Hall reenters the chamber and tells Adams that he has decided to vote for Independence. The other delegates, including Caesar Rodney, return, and Hancock calls for the vote on the Virginia resolution. The delegates are silent as Thomson calls on each for his vote. New York abstains and Pennsylvania passes. Franklin is furiously trying to convince Judge Wilson, the third Pennsylvania delegate, to swing to his side. All of the other northern and middle colonies vote "Yea." When South Carolina is called, Rutledge demands the removal of the slavery clause as the condition for the votes of South and North Carolina. With heavy hearts, Adams and Jefferson agree. South Carolina, North Carolina and Georgia vote "Yea." When Pennsylvania's vote is called again, Franklin asks Hancock to poll each of them. Franklin votes "Yea" and Dickinson votes "Nay," leaving the deciding vote to Wilson, who usually votes whichever way Dickinson does. This time, however, worried that his name will go down in history as the one man who prevented American Independence, he votes "Yea." Hancock asks that only those who sign their names to the Declaration of Independence be allowed to sit in the Congress. Dickinson, still hoping for a reconciliation with England, announces that he cannot, in good conscience, sign the Declaration, but tells the Congress that he will join the Army and fight to protect the new country. Adams leads the Congress in a salute to Dickinson as he leaves the chamber.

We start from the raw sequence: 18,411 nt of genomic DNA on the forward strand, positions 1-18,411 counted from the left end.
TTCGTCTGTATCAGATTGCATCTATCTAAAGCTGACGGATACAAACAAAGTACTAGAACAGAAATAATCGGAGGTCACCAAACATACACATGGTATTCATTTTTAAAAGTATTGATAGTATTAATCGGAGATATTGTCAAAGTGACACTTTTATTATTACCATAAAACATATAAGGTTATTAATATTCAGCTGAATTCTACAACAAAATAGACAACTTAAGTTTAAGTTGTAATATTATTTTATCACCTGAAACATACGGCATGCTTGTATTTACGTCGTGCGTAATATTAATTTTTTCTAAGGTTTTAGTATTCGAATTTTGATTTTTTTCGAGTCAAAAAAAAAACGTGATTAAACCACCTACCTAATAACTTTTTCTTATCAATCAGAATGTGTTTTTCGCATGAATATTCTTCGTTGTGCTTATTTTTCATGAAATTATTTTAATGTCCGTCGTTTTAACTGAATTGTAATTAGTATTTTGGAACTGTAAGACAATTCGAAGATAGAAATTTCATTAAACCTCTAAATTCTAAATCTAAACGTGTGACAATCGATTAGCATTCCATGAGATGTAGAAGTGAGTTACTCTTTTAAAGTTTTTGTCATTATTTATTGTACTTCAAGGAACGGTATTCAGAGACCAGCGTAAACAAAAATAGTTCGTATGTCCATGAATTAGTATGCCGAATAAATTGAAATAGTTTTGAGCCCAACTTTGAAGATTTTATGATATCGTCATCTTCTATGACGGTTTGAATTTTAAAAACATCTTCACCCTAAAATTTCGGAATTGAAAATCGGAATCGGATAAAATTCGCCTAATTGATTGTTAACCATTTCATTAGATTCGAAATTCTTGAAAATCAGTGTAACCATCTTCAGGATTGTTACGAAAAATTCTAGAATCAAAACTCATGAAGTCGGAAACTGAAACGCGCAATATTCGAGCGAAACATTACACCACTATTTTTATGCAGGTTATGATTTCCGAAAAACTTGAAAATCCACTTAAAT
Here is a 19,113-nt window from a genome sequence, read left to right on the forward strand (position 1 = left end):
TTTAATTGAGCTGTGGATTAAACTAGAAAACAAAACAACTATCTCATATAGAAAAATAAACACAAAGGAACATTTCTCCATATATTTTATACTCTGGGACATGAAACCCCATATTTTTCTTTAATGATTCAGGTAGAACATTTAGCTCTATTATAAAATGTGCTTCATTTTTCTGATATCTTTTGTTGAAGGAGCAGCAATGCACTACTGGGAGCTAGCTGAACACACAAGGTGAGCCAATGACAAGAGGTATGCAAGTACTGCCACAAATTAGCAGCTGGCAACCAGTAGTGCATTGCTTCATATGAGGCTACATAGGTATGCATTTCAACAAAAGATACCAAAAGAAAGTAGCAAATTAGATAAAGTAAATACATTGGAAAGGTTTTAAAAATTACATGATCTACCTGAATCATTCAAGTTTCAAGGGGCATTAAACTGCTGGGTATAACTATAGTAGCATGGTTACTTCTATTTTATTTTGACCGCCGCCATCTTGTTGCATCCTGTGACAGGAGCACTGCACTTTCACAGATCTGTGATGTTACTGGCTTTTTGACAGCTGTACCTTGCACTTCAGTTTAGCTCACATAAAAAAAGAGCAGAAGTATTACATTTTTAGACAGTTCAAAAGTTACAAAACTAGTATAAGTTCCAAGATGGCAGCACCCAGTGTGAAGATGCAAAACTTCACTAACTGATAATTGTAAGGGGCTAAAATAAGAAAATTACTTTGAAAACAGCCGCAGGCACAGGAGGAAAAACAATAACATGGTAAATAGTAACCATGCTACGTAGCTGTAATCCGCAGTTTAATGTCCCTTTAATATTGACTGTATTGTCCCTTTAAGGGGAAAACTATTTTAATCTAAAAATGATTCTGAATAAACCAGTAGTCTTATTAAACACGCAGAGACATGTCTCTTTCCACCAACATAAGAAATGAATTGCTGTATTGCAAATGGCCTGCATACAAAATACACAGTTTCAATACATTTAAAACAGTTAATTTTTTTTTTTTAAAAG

As Hancock leads the delegates in signing the Declaration, the Courier enters with another dispatch from Washington. It reports that preparations are almost complete for the battle of New York, simultaneously expressing worry about America's badly outnumbered and undertrained troops. 

On the evening of July 4, 1776, the Liberty Bell rings in the background as Thomson calls each of the delegates to sign their names to the Declaration of Independence.